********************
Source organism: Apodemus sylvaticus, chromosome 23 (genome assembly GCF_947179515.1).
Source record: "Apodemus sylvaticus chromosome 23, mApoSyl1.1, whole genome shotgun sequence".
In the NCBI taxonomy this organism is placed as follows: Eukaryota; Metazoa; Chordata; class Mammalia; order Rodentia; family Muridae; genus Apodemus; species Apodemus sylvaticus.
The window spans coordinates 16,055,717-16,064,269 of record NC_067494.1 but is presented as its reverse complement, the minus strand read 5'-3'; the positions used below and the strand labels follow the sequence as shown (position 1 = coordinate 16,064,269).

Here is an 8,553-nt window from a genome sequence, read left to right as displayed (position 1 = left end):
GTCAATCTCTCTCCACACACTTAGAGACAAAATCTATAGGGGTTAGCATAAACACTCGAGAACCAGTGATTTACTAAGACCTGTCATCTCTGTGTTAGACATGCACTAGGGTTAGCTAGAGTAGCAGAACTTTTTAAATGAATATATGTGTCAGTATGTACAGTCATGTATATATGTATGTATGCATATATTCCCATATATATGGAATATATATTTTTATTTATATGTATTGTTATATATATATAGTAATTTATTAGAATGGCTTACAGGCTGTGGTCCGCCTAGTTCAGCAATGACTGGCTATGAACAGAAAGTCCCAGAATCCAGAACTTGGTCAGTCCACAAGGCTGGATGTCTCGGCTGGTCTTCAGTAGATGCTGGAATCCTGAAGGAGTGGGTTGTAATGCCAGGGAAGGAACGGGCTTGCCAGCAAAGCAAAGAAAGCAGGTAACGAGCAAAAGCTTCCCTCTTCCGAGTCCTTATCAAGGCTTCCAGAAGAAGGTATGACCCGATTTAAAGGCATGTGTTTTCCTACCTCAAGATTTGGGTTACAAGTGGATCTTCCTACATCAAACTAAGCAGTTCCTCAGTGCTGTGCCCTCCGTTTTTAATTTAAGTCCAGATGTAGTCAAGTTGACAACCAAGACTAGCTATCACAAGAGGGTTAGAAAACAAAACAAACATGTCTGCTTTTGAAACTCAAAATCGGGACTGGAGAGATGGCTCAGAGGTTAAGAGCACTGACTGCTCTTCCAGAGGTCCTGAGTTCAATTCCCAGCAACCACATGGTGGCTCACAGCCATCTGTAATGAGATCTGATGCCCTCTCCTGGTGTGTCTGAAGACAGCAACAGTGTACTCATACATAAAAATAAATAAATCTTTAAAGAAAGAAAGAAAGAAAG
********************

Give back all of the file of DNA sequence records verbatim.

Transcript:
Source organism: Apodemus sylvaticus, chromosome 23 (genome assembly GCF_947179515.1).
Source record: "Apodemus sylvaticus chromosome 23, mApoSyl1.1, whole genome shotgun sequence".
In the NCBI taxonomy this organism is placed as follows: Eukaryota; Metazoa; Chordata; class Mammalia; order Rodentia; family Muridae; genus Apodemus; species Apodemus sylvaticus.
The window spans coordinates 16,055,717-16,064,269 of record NC_067494.1 but is presented as its reverse complement, the minus strand read 5'-3'; the positions used below and the strand labels follow the sequence as shown (position 1 = coordinate 16,064,269).

Here is an 8,553-nt window from a genome sequence, read left to right as displayed (position 1 = left end):
GTCAATCTCTCTCCACACACTTAGAGACAAAATCTATAGGGGTTAGCATAAACACTCGAGAACCAGTGATTTACTAAGACCTGTCATCTCTGTGTTAGACATGCACTAGGGTTAGCTAGAGTAGCAGAACTTTTTAAATGAATATATGTGTCAGTATGTACAGTCATGTATATATGTATGTATGCATATATTCCCATATATATGGAATATATATTTTTATTTATATGTATTGTTATATATATATAGTAATTTATTAGAATGGCTTACAGGCTGTGGTCCGCCTAGTTCAGCAATGACTGGCTATGAACAGAAAGTCCCAGAATCCAGAACTTGGTCAGTCCACAAGGCTGGATGTCTCGGCTGGTCTTCAGTAGATGCTGGAATCCTGAAGGAGTGGGTTGTAATGCCAGGGAAGGAACGGGCTTGCCAGCAAAGCAAAGAAAGCAGGTAACGAGCAAAAGCTTCCCTCTTCCGAGTCCTTATCAAGGCTTCCAGAAGAAGGTATGACCCGATTTAAAGGCATGTGTTTTCCTACCTCAAGATTTGGGTTACAAGTGGATCTTCCTACATCAAACTAAGCAGTTCCTCAGTGCTGTGCCCTCCGTTTTTAATTTAAGTCCAGATGTAGTCAAGTTGACAACCAAGACTAGCTATCACAAGAGGGTTAGAAAACAAAACAAACATGTCTGCTTTTGAAACTCAAAATCGGGACTGGAGAGATGGCTCAGAGGTTAAGAGCACTGACTGCTCTTCCAGAGGTCCTGAGTTCAATTCCCAGCAACCACATGGTGGCTCACAGCCATCTGTAATGAGATCTGATGCCCTCTCCTGGTGTGTCTGAAGACAGCAACAGTGTACTCATACATAAAAATAAATAAATCTTTAAAGAAAGAAAGAAAGAAAG